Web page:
Wednesday, January 28, 2015

Goodbye for Now

Author Candice Speare Prentice

The authors of Cozy Mystery Magazine wish Candice Prentice all the best blessings as she takes a sabbatical from writing this year. We've enjoyed her excellent, well researched posts and will miss her contributions!

Candice is the author of Murder in the Milk CaseBand Room Bash, and Kitty Litter Killer(Print, Barbour Publishing, 2005-2006), and Mayhem in Maryland—a cozy compilation (Print, Barbour Publishing, 2008). She also co-authored three romances published in 2010 by Barbour. In 2013, MacGregor Literary Agency re-released Candice’s cozies as e-books. You can find out more about them here.

Candice lives in Maryland with her husband and Jack the Whiney Dog, who is the subject of many of her personal blog articles. She reads and researches for fun and especially enjoys medical history, which explains her collection of antique medical bottles and memorabilia.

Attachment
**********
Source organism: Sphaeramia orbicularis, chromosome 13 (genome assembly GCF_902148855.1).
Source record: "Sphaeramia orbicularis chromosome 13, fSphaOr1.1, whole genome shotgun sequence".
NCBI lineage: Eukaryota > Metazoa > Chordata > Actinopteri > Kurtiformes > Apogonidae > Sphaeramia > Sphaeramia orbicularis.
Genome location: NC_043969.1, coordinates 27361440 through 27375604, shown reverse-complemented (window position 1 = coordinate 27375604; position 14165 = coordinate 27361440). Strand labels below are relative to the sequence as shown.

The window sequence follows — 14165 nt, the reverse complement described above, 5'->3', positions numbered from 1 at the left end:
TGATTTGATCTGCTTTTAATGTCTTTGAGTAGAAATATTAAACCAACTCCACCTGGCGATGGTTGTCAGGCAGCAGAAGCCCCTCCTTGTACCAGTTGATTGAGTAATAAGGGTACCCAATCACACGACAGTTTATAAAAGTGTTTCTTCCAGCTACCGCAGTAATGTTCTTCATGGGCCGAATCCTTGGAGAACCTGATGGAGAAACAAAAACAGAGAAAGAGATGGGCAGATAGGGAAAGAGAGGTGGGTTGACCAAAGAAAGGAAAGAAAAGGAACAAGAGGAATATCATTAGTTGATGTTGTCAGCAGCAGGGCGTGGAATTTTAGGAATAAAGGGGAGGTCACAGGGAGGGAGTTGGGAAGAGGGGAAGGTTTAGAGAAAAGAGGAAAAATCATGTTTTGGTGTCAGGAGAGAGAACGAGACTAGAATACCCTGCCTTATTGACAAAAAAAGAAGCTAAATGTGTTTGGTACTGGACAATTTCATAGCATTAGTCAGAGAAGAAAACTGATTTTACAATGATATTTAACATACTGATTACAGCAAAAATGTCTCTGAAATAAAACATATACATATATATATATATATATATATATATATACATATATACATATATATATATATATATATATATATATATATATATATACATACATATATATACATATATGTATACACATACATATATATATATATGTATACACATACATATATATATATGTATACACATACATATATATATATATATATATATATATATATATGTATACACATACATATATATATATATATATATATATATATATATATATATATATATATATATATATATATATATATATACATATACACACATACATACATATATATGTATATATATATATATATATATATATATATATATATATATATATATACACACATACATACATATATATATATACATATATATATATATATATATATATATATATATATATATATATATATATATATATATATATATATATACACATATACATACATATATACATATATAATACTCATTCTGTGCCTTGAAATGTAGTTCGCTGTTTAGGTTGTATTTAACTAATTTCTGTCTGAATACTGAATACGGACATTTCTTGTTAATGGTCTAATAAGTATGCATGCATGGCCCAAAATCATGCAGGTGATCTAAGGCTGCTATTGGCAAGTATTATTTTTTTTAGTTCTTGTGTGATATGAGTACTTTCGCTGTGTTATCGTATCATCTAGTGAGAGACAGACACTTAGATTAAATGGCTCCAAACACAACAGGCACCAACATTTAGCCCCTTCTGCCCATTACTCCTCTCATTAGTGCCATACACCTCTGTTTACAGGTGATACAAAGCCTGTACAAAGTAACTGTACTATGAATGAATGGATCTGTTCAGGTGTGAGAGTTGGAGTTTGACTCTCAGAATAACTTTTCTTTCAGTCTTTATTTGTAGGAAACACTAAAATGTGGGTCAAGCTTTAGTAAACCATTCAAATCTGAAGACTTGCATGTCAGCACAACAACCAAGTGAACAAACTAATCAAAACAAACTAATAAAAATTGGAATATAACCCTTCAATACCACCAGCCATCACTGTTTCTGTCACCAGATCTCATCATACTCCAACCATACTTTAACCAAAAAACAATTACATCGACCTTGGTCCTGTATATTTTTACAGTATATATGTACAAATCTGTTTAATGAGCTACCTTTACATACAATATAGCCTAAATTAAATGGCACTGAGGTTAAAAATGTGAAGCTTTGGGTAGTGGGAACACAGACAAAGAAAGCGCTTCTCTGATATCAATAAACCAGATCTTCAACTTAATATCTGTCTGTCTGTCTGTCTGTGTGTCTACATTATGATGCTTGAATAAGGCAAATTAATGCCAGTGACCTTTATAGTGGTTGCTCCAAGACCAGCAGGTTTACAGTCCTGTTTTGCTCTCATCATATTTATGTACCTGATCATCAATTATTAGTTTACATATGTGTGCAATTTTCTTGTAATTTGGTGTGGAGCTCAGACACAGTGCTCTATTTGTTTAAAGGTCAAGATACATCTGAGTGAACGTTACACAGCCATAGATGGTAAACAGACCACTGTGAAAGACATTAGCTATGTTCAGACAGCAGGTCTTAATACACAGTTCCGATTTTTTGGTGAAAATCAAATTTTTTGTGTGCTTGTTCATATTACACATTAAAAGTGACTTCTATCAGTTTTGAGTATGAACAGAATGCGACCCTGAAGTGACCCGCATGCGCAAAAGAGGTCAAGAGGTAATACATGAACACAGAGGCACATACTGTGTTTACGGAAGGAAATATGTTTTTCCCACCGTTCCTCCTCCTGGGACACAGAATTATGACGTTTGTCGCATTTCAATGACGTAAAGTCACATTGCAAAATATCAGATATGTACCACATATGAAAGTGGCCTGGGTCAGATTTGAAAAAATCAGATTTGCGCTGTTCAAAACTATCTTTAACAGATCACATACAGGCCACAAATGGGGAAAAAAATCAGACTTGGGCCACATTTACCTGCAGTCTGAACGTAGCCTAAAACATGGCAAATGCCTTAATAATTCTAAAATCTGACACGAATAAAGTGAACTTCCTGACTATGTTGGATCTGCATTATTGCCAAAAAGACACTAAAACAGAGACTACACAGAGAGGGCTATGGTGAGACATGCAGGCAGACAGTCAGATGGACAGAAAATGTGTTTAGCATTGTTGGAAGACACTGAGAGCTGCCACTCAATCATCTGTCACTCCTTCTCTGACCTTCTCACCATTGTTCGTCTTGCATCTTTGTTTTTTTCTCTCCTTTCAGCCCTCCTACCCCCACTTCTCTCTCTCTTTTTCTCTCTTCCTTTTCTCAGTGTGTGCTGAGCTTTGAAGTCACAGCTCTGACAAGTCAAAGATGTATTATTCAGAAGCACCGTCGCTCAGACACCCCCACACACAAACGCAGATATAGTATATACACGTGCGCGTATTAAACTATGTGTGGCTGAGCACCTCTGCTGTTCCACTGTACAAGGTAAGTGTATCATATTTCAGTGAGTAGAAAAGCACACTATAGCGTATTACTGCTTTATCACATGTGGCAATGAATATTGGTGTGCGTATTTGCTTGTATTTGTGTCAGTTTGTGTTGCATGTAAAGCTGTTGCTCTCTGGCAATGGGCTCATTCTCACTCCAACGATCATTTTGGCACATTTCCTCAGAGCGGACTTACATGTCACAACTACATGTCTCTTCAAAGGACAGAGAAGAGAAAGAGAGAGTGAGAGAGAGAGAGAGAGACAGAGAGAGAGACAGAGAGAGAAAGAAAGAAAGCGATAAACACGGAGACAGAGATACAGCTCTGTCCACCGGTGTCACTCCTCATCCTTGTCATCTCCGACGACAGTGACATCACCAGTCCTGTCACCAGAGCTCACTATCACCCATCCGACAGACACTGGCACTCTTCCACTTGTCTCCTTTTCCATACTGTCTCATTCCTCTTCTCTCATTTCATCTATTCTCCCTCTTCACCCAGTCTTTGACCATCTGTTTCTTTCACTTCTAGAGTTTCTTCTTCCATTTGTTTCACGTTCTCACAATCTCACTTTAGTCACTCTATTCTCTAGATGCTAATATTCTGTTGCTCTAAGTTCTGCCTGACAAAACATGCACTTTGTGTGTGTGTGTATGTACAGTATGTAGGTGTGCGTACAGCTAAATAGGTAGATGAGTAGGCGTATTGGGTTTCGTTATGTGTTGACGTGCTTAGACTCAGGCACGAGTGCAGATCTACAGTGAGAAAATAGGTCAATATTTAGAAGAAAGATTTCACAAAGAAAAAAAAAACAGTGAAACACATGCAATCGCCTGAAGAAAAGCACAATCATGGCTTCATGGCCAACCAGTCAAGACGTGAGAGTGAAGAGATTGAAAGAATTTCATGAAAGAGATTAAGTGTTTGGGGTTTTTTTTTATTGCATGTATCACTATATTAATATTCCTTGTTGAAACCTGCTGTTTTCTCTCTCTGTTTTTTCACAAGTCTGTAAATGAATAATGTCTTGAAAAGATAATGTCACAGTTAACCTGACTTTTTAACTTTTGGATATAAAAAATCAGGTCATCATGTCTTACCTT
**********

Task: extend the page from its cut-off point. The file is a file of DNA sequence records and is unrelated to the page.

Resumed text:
Candice Speare Prentice
Intriguing Stories. . .Inspiring Hope. . .Finding Joy in Restoration

Find her on Facebook

Wednesday, January 21, 2015

What's an Authormorph?

The Before
Welcome to an afternoon tea! Let me pour you a nice cup of Lady Grey. Please help yourself to some yummy treats. 

Do you like to read autobiographies? I do. To me, some celebrities' journeys are better than fiction! Some of my favorites are Jackie Kennedy, Lauren Bacall, and Coco Chanel. Do you have any? Today, I wanted to share how I morphed into an author. I'd love to hear your comments on morphing as well!

How does an ordinary housewife become a writer? It's not like one dreams of writing a book. Being an author was probably the farthest thing from my mind until things began to happen that changed my trajectory. 

Martha Hyer